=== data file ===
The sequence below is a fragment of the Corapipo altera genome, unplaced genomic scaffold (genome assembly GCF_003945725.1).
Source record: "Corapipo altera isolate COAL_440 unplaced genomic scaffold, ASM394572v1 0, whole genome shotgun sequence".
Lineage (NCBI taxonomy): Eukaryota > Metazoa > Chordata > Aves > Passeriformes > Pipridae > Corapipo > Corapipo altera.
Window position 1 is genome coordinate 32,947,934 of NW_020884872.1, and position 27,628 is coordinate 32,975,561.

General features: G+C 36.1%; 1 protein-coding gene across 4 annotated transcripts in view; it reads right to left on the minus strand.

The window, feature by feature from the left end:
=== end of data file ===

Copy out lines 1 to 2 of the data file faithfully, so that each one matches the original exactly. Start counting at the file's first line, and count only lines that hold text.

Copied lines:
The sequence below is a fragment of the Corapipo altera genome, unplaced genomic scaffold (genome assembly GCF_003945725.1).
Source record: "Corapipo altera isolate COAL_440 unplaced genomic scaffold, ASM394572v1 0, whole genome shotgun sequence".